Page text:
Now, this is only one example, and most times it is not the case to see such a difference between view counts. However, it is almost as if reposting content doubles your opportunity to spread your content to reach new eyes.
Good News: You Can Rank for More Long-Tail Keyword Combos
An effective exercise whenever you are writing a blog post is to brainstorm at least a dozen potential headlines for that content before choosing one. The first article title that comes to mind is rarely going to be the most engaging or interesting.
Reposting your content on various platforms gives you the ability to utilize some of these other keyword combinations to rank for different searches terms.
For example, one of the posts on my blog is titled “Finding Your Customer’s Pain Points”. When you search for “Customer Pain Points”, that article ranks fairly well. However, what about a slightly different version, “Nailing Your Audience’s Pain Points”? That’s the headline that I went with for reposting on Medium and LinkedIn, and those articles currently rank at the top of Google for that particular long-tail combo.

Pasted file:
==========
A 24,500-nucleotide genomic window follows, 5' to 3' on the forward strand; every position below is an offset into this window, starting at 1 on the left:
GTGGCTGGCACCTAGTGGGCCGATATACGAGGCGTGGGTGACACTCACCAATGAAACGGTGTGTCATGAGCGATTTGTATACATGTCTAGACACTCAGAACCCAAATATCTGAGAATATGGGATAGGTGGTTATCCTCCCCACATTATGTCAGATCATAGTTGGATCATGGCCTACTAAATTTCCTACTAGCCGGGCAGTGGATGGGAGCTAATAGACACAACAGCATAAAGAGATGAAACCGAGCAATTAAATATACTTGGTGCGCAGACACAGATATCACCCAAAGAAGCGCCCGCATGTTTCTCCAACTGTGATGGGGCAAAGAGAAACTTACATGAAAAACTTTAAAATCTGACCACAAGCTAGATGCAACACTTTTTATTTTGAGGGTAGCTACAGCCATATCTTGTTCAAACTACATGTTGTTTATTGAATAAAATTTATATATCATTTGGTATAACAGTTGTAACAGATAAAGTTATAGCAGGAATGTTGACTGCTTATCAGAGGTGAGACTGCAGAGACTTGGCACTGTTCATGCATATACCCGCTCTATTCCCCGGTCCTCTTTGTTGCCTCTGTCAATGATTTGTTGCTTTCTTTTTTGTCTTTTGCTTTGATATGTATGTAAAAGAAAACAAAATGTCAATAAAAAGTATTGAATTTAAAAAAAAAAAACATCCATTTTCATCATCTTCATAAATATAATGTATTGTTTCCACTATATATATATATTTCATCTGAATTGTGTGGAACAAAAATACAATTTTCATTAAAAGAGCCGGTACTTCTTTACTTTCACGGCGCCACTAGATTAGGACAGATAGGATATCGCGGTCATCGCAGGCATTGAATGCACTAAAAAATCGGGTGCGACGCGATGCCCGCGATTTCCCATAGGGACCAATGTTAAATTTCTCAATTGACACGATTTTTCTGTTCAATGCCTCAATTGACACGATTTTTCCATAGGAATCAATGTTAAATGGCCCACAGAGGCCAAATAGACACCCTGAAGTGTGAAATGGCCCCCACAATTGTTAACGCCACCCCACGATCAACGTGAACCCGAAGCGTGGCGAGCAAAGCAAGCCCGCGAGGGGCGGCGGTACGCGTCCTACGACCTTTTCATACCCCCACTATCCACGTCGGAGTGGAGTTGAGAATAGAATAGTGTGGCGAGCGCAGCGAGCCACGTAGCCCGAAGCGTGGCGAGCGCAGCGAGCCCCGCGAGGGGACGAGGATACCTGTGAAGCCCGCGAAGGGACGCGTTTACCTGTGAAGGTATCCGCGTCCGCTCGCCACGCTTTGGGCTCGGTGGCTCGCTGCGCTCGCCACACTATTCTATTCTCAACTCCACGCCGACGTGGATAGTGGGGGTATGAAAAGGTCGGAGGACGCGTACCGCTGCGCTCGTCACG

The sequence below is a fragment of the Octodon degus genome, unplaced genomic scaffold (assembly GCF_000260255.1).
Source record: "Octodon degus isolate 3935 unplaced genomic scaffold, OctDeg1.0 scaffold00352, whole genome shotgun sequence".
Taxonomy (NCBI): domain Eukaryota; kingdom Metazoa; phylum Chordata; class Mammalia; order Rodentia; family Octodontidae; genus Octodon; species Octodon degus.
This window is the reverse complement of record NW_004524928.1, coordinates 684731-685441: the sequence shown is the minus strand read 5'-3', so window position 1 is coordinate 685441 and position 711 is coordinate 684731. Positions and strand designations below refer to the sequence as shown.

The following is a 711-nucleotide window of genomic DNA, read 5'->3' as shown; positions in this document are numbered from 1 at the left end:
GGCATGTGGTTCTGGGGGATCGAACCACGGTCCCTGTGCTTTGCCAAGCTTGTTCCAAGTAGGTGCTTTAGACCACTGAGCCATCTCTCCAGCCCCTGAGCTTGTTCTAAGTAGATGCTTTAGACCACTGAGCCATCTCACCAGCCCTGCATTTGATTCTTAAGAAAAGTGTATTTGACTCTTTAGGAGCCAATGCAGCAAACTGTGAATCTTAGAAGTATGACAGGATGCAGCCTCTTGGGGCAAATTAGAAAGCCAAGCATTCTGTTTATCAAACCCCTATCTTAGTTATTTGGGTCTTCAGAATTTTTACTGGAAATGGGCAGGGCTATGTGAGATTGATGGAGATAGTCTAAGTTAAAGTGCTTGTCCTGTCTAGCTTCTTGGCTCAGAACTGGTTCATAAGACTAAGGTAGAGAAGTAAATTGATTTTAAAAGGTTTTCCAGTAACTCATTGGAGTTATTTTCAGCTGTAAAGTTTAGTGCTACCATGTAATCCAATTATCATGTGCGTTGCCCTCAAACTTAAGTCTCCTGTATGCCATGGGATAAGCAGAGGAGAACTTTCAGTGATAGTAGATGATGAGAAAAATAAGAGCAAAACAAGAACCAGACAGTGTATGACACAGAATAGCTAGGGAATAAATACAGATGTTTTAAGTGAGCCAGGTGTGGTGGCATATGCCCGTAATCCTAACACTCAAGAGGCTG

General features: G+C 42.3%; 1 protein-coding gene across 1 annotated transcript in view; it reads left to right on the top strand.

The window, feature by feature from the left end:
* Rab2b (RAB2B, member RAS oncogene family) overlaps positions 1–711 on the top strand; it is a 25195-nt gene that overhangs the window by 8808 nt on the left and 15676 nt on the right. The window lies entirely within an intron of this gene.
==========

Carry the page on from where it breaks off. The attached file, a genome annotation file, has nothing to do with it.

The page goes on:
I then took the post on Medium and shared it on Reddit, which is the third Google result, and it was also mentioned by someone on Bootstrappers.io. The net result is the top four results on Google all pointing to the same piece of content in one way or another.
By posting in multiple locations, with slightly different headlines, you have more opportunities to draw readers into the same piece of content.
Bad News: Conversion From Other Platforms is Hard
Up until this point, I’ve focused on the benefits of posting on other sites. Now for the “Debbie Downer” moment.
You may rank well, and get a lot more eyes on your content, but then what? Does it guide people toward signing up for your newsletter? Downloading your free PDF? Signing up for a trial?
In my experience, not so much.
Over the past year, I’ve only had 149 sessions on my site, which were referrals from LinkedIn. Of those, most are likely from articles that I share within my timeline. Also, these are simply visits, likely only a small few even signed up for the newsletter or a free download.
My key takeaway is this: I need to figure out how to better convert readers of articles on LinkedIn and Medium.